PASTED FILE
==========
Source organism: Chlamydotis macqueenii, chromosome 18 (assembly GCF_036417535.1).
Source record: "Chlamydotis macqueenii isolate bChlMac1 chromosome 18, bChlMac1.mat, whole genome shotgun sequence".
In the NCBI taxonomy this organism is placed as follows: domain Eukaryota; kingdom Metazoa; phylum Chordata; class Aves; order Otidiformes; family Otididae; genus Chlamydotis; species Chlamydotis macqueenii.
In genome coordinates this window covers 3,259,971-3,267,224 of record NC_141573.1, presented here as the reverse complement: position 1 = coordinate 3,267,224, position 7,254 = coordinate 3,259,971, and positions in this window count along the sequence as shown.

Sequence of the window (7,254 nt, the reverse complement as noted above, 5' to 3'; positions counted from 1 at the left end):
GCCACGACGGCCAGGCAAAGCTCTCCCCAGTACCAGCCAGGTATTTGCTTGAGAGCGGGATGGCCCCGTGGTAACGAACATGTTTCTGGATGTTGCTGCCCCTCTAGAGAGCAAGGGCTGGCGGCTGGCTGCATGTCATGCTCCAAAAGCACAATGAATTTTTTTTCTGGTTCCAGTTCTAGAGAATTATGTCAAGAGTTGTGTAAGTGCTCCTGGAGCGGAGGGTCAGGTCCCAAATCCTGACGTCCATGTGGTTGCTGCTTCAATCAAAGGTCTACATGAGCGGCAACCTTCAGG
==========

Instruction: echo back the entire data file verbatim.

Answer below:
Source organism: Chlamydotis macqueenii, chromosome 18 (assembly GCF_036417535.1).
Source record: "Chlamydotis macqueenii isolate bChlMac1 chromosome 18, bChlMac1.mat, whole genome shotgun sequence".
In the NCBI taxonomy this organism is placed as follows: domain Eukaryota; kingdom Metazoa; phylum Chordata; class Aves; order Otidiformes; family Otididae; genus Chlamydotis; species Chlamydotis macqueenii.
In genome coordinates this window covers 3,259,971-3,267,224 of record NC_141573.1, presented here as the reverse complement: position 1 = coordinate 3,267,224, position 7,254 = coordinate 3,259,971, and positions in this window count along the sequence as shown.

Sequence of the window (7,254 nt, the reverse complement as noted above, 5' to 3'; positions counted from 1 at the left end):
GCCACGACGGCCAGGCAAAGCTCTCCCCAGTACCAGCCAGGTATTTGCTTGAGAGCGGGATGGCCCCGTGGTAACGAACATGTTTCTGGATGTTGCTGCCCCTCTAGAGAGCAAGGGCTGGCGGCTGGCTGCATGTCATGCTCCAAAAGCACAATGAATTTTTTTTCTGGTTCCAGTTCTAGAGAATTATGTCAAGAGTTGTGTAAGTGCTCCTGGAGCGGAGGGTCAGGTCCCAAATCCTGACGTCCATGTGGTTGCTGCTTCAATCAAAGGTCTACATGAGCGGCAACCTTCAGG